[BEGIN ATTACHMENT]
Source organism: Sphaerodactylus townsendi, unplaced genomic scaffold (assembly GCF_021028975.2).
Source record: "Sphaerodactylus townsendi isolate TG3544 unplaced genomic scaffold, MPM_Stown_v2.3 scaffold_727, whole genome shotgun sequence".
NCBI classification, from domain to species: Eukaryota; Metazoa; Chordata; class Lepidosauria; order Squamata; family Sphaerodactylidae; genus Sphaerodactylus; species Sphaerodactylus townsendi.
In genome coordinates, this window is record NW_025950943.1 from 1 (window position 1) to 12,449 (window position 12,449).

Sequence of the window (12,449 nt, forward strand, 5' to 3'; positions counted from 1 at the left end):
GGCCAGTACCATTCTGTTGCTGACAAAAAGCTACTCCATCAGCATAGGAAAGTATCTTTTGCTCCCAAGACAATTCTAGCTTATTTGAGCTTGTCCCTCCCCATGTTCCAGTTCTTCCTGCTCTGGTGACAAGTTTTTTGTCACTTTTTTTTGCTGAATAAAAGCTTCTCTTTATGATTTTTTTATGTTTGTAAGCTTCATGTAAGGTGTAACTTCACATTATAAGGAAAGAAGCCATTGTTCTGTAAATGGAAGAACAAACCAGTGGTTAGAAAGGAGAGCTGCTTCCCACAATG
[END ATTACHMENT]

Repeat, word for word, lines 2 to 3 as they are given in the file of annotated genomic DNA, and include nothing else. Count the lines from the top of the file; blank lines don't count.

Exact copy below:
Source record: "Sphaerodactylus townsendi isolate TG3544 unplaced genomic scaffold, MPM_Stown_v2.3 scaffold_727, whole genome shotgun sequence".
NCBI classification, from domain to species: Eukaryota; Metazoa; Chordata; class Lepidosauria; order Squamata; family Sphaerodactylidae; genus Sphaerodactylus; species Sphaerodactylus townsendi.